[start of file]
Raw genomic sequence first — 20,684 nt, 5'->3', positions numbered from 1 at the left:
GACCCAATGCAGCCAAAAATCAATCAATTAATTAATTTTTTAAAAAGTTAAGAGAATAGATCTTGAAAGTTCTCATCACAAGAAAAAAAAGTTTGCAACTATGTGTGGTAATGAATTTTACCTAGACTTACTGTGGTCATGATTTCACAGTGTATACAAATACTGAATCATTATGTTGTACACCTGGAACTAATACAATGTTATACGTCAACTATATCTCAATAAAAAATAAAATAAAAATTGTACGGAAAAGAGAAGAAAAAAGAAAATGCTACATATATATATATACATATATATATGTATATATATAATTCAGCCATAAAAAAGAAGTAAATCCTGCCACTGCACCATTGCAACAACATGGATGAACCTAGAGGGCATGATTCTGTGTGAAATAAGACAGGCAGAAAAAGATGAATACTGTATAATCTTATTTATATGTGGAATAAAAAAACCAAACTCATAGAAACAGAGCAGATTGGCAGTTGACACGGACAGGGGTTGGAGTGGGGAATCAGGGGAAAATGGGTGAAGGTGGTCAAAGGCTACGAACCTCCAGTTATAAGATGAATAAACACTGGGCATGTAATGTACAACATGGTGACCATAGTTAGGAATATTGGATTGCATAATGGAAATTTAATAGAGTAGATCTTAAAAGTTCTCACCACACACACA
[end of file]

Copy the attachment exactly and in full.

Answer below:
Raw genomic sequence first — 20,684 nt, 5'->3', positions numbered from 1 at the left:
GACCCAATGCAGCCAAAAATCAATCAATTAATTAATTTTTTAAAAAGTTAAGAGAATAGATCTTGAAAGTTCTCATCACAAGAAAAAAAAGTTTGCAACTATGTGTGGTAATGAATTTTACCTAGACTTACTGTGGTCATGATTTCACAGTGTATACAAATACTGAATCATTATGTTGTACACCTGGAACTAATACAATGTTATACGTCAACTATATCTCAATAAAAAATAAAATAAAAATTGTACGGAAAAGAGAAGAAAAAAGAAAATGCTACATATATATATATACATATATATATGTATATATATAATTCAGCCATAAAAAAGAAGTAAATCCTGCCACTGCACCATTGCAACAACATGGATGAACCTAGAGGGCATGATTCTGTGTGAAATAAGACAGGCAGAAAAAGATGAATACTGTATAATCTTATTTATATGTGGAATAAAAAAACCAAACTCATAGAAACAGAGCAGATTGGCAGTTGACACGGACAGGGGTTGGAGTGGGGAATCAGGGGAAAATGGGTGAAGGTGGTCAAAGGCTACGAACCTCCAGTTATAAGATGAATAAACACTGGGCATGTAATGTACAACATGGTGACCATAGTTAGGAATATTGGATTGCATAATGGAAATTTAATAGAGTAGATCTTAAAAGTTCTCACCACACACACA